Common garden plants that are poisonous to dogs – and what to do if they eat one
Vet Tony Buckwell advises a reader
Q: My wife and I are both due to retire in the near future when we intend replanting much of our now mature garden. In deciding on what to replant, we are anxious not to include plants that would be poisonous to our dogs, since we all intend spending more time in the garden. Could you advise on a list of the plants we would be advised to avoid, please?
A: There are many house and garden plants that are poisonous to dogs. A list of the most common ones might reasonably include amaryllis bulbs, azaleas, bluebells, crocuses, cyclamen, daffodil bulbs, day lilies, deadly nightshade, delphiniums, dog’s mercury, foxgloves, hyacinths, hydrangeas, ivy, laburnum, lily of the valley, lupins, holly, horse chestnut (conkers), oak (especially acorns), onion (and other related allium species), potatoes, rowan (mountain ash), rhododendron, rhubarb leaves, sweet pea, tulip bulbs, wisteria and yew. If your dog chews or eats any of these, seek veterinary help immediately. (Read why you shouldn’t let your dog drink from puddles.)
Not all poisonous plants, however, are on this list and if you are wondering if a particular plant is poisonous, it might be best to contact a plant expert for advice. The other important point to make is that there are many plants commonly found in houses and gardens around the country that could potentially make your dog ill. Some of these are highly poisonous, while others may only cause a mild tummy upset. Some are remarkably common yet seldom are vets presented with cases of such poisoning among the dogs brought into our surgeries.
It’s evident that most dogs just don’t eat plants that are potentially poisonous and that plants vary in their attractiveness to dogs. A poisonous shrub might sit in your garden for years without being touched, while a fallen conker or acorn may instantly appear enticing the moment it hits the ground. Consequently, deciding what is safe to keep in your garden will not only depend on the toxicity of the plant, but also on how inquisitive your dogs are and how attractive the plant is to your dogs.
(It’s always worth knowing how to make a dog vomit after it has eaten something dangerous and you can read how here.
Common plants poisonous to dogs
Dogs may be poisoned by the most common spring flower bulbs in our gardens: daffodils, tulips and hyacinths. These cases occur either in the autumn, when the bulbs are lying about for planting, or in the spring, when they are lifted after flowering.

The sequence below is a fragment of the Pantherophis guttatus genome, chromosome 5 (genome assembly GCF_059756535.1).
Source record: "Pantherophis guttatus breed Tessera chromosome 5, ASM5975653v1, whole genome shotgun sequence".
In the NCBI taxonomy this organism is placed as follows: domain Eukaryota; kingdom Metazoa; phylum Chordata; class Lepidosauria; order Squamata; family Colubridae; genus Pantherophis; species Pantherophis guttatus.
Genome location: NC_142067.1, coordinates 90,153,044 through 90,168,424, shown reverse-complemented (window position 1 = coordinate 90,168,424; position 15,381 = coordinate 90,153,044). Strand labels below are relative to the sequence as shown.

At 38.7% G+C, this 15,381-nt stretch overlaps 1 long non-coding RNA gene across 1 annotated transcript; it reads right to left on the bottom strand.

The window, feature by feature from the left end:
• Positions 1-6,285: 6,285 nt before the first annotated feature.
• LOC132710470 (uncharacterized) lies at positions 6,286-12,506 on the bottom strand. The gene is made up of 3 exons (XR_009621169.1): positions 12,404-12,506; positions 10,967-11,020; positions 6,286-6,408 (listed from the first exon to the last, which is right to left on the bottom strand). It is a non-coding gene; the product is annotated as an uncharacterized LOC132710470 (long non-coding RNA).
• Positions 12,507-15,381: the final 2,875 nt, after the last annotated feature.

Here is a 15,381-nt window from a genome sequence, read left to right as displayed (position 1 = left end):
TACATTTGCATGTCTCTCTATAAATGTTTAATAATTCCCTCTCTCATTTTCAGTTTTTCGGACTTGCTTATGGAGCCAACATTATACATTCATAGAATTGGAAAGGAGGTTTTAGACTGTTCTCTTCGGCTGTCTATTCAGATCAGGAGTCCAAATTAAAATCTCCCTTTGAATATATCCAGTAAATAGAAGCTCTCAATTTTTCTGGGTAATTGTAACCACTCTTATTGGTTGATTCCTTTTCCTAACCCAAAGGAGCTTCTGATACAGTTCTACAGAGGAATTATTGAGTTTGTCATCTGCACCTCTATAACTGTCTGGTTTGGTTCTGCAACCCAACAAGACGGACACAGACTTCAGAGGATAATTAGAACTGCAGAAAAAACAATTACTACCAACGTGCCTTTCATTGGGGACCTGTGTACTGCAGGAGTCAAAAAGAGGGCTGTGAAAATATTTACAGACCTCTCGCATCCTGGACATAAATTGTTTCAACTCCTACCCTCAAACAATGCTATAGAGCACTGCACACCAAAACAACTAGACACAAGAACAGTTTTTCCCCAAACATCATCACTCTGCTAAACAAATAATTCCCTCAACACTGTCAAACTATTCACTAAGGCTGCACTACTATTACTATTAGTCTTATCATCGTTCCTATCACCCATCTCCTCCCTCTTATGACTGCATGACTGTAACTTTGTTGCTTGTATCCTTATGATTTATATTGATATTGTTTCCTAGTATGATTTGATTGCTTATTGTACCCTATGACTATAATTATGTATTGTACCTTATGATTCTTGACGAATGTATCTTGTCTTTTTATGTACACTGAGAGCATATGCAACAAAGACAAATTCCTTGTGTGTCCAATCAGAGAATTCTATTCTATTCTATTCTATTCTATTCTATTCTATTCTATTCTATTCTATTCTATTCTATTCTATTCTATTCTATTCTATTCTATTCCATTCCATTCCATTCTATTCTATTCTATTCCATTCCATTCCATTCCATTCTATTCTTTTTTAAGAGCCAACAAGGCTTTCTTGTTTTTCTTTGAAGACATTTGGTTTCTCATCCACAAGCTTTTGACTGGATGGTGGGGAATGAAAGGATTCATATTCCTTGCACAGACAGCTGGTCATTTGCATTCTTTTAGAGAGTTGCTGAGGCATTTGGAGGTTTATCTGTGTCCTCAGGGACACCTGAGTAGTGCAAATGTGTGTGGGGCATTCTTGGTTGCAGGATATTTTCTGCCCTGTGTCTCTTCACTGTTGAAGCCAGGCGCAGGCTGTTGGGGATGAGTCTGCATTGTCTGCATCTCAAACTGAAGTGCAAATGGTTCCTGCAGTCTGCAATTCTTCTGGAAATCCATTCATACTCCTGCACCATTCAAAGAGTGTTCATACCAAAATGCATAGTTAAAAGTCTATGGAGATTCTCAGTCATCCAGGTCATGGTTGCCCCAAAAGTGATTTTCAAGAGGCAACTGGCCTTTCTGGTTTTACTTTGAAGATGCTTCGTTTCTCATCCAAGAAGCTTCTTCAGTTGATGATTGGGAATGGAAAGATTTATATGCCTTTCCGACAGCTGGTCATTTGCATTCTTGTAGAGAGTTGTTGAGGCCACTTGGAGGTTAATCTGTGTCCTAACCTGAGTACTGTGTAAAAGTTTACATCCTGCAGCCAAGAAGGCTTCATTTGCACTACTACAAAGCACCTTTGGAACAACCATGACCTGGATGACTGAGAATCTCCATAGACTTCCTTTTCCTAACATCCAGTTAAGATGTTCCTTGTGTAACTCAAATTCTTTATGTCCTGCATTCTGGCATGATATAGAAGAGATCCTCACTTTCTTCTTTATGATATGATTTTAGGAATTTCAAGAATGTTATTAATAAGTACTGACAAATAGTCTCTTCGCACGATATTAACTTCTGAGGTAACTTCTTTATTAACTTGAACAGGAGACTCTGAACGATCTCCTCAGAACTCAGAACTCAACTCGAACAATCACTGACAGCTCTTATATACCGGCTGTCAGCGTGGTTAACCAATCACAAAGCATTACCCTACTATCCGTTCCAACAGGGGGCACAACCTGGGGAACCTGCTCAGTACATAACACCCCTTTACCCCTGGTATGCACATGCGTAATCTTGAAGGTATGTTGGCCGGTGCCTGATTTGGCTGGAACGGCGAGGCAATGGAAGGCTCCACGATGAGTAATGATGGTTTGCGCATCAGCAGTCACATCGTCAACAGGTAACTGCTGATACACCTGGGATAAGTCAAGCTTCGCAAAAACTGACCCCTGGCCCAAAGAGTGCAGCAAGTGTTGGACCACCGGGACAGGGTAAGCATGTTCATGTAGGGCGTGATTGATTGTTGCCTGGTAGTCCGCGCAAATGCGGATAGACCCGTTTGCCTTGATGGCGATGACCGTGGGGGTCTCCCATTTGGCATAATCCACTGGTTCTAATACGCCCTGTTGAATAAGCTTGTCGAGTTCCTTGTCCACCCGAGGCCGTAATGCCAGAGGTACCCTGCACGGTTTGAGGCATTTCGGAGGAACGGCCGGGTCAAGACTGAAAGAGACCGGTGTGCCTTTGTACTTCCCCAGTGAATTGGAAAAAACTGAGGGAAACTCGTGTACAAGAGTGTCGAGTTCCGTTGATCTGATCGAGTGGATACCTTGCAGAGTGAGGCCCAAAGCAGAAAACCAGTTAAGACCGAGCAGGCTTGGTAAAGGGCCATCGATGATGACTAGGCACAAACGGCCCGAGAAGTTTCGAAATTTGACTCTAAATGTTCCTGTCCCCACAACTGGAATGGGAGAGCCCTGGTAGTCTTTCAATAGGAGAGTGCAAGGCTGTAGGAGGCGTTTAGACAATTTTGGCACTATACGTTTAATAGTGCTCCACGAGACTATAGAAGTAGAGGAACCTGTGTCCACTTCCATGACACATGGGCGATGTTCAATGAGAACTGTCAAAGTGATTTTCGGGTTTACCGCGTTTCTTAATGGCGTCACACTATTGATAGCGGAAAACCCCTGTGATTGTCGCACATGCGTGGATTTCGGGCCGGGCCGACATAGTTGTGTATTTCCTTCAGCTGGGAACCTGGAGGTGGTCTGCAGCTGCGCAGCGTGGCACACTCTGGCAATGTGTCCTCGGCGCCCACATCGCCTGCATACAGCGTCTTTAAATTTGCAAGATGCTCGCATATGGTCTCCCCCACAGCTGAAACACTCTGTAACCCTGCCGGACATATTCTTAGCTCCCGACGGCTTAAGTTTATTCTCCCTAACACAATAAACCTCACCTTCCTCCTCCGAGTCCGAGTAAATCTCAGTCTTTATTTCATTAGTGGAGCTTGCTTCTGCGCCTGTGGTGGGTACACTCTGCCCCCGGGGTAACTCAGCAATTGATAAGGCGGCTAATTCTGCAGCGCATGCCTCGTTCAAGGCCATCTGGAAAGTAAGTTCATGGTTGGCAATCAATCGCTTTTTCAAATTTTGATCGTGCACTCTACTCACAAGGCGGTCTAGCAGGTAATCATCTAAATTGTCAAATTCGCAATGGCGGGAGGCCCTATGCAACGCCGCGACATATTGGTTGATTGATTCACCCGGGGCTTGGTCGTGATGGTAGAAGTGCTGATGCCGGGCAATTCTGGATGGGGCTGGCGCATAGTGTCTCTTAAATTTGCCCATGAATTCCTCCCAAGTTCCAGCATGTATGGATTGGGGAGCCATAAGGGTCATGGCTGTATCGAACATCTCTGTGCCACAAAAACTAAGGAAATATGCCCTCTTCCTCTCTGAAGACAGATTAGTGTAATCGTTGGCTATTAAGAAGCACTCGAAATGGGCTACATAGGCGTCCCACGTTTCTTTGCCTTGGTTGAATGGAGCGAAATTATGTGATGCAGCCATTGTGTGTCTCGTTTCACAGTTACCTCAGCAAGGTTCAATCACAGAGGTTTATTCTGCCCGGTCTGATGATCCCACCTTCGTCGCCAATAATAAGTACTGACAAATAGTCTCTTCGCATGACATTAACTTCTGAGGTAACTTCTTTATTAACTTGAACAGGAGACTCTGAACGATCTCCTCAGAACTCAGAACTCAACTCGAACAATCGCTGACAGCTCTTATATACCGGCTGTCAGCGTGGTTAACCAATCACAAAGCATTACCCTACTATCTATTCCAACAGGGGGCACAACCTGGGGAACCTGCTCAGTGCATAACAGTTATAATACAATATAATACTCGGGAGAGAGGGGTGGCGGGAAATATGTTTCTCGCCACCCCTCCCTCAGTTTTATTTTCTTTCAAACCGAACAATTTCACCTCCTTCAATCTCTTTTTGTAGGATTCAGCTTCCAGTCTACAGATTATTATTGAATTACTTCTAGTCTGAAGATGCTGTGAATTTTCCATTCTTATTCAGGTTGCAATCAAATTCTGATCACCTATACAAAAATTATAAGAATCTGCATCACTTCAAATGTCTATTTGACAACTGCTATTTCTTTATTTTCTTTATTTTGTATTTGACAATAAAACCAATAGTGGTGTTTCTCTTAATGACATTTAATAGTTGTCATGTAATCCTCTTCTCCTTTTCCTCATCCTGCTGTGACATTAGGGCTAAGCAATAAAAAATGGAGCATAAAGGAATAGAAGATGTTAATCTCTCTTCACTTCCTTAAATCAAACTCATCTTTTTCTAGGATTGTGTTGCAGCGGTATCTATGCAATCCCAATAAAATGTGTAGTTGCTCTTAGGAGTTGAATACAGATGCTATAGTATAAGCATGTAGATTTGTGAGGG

Big, greedy breeds – labradors, retrievers, poodle crosses and springer spaniels – are the worst as they seem to think that bulbs are for eating, especially when we play the game ‘you plant it and I’ll find it, dig it up and eat it’. A bellyful can be fatal.
Lily of the Valley, and other plants that love shady corners
Both dogs and cats have been poisoned by lily of the valley (Convallaria majalis). All parts of the plant are poisonous, but the strong fragrance seems to attract browsing when it is in flower.
It’s a plant of damp, shady places where pets love to nose about and where they may also encounter the attractive berries of the cuckoo pint or lords-and-ladies (Arum maculatum).
This distinctive little plant is a native that is rarely planted deliberately, but is common in larger, wilder gardens and its brightly orange-coloured berries are both palatable and poisonous. Gardeners are well advised to cut off the seed-bearing stems when the berries start to ripen.
Deadly border plants
Monkshood (Aconitum) is widely planted in herbaceous borders, where it offers tall, spike-like racemes of deep-blue flowers; its wild cousin, wolfsbane, is sometimes cultivated.
Both are very toxic indeed and share the ability to cause poisoning by contact of the plant juices with the skin of gardeners or their pets. Human fatalities from such contact are not unknown and both dogs and cats are known to have succumbed to the alkaloid aconitine present throughout the plant.
The shrub Nerium oleander is a drought-tolerant Mediterranean bush with narrow, dark-green leaves and trusses of pink or red flowers. With climate change and an emphasis upon plants that thrive without irrigation, it is appearing more commonly in garden centres and retail outlets, especially in the south of England, where it is frost tolerant to just below freezing.
Nerium oleander, however, is a killer – all parts of the plant are toxic and it is the most common cause of animal poisoning in some parts of the southern USA. If bushes are trimmed, the clippings are attractive to both dogs and cats and, unlike most other toxic plants, if you put the clippings on the bonfire, the smoke itself is dangerous.
Lilies are a risk
Cats are at great risk from garden lilies, including Lilium and Hemerocallis species: day lilies, tiger lilies, Easter lilies and stargazers all contain acutely toxic substances. Even a brush with the pollen or a bite on a couple of petals can be fatal.
Remember, autumn crocuses (Colchicum) are actually lilies and are equally toxic.
What to do when you think a dog has eaten a poisonous plant
See a vet at once and take along a specimen of the plant the dog has eaten
Avoid this scenario by not leaving clippings lying about to wilt, and clear up fallen berries – the fruits of laburnum, mistletoe, privet, cherry laurel and wisteria are all potentially poisonous.
If you have a vine in your garden keep an eye out – grape poisoning in canines is well recognised.
The RHS publishes a list of more than 130 common garden plants that are potentially toxic to dogs so take a look.
This article was originally published in 2014 and has been updated.